Skip to main content
  • Blog
  • Supply Chain Management: Getting Ahead & Staying There

Supply Chain Management: Getting Ahead & Staying There

April 06, 2022


You’re only as strong as your weakest link. And, as much as we love to hate a good cliché—this one’s not going away.

A supply chain is a network of businesses linked together and each supplier in that chain is an integral component. Regardless of which link you think is the most important, the entire chain is compromised if even one link is broken. Today, the supply chain has evolved from a linear chain to an interconnected web increasing in complexity. Let’s take retail, for example. According to Supply Chain Management Review, there is an ongoing shift away from traditional retail to direct-to-consumer shipping. Forty percent of brands now sell directly to the consumer and those sales are projected to reach a whopping $130 billion by 2025. At Nike, direct-to-consumer shipping accounted for 70% of growth in 2017 alone. A shift like this requires a supply chain with expanded capabilities.

So how does a supplier know if they are prepared to swiftly move in any direction and if they’re optimized for growth beyond 2020? First, let’s cover the basics.

Supply chain management is the planning, monitoring, and control of the flow of goods through the supply chain. A defined set of tools and systems are used to execute transactions, manage supplier relationships, and control processes. From raw materials and production to distribution and returns, supply chain management (SCM) is the engine of the supply chain and responsible for its performance in every phase. Effective SCM is critical to every industry from food and beverage to retail, automotive, timber, medical, plumbing, electrical, and beyond.

Key Players

Before we get to the many reasons why SCM is a top focus for 2020 and beyond, let’s briefly review its key components:

Planning: Identifying resources and materials needed to produce a product or service.
Sourcing: Evaluating, identifying, and purchasing goods and services from suppliers.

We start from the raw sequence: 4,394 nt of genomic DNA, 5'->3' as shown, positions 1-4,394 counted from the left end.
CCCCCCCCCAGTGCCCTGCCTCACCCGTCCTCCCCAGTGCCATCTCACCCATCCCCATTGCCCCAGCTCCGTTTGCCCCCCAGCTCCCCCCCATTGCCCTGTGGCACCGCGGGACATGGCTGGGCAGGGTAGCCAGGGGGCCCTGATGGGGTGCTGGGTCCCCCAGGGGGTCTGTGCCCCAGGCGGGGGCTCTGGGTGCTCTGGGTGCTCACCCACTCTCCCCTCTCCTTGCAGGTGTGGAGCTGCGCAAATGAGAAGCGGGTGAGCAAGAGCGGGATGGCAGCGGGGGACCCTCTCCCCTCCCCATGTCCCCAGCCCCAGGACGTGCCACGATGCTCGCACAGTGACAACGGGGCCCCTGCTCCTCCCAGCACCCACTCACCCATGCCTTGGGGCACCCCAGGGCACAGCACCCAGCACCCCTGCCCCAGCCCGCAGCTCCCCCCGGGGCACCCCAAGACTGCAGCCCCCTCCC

Manufacturing: Receiving raw materials, making and testing the finished product.
Distribution: Buying and holding manufactured inventory and selling it to other businesses.
Shipping & Receiving: Shipping a good or service from the point of origin to consumption.
Reverse Logistics: Managing returns, exchanges, recycling, and disposal.
Support: Carrying out all supporting efforts involved with operations management.

Now that we’ve met the players, what does modern-day supply chain management need to achieve? Let’s review the basics.

  • Increase agility and velocity to keep pace with the global supply chain and competition
  • Track the movement of goods in real-time
  • Manage supplier relationships
  • Improve profitability through effective management from raw materials to final products and the delivery of goods
  • Improve risk management
  • Provide real-time and accurate inventory, product delivery, and service
  • Utilize data-driven analytics to enhance customer service and experience


History & Evolution

To understand where we are, we need to know how far we’ve come. The future of supply chain management is bright when we build on the successes of the past.


Early theory in supply chain management dates back to 1911 with a focus on industrial engineering. Fredrick Taylor, known as the “father of industrial engineering” published his book The Principles of Scientific Management which discusses improvements to the manual loading processes.


Operations research began in 1940 when scientists studied the value of analytics relating to military logistics management problems resulting from the complex requirements of World War II.


The 1950’s brought focus to logistics management research, including improvements to labor-intensive processes of material handling, such as pallets and pallet lifts as well as spatial arrangements in warehouse layout. Improvements were also made to intermodal goods transportation between ships, trains, and trucks, which set the stage for SCM globalization for future years to come.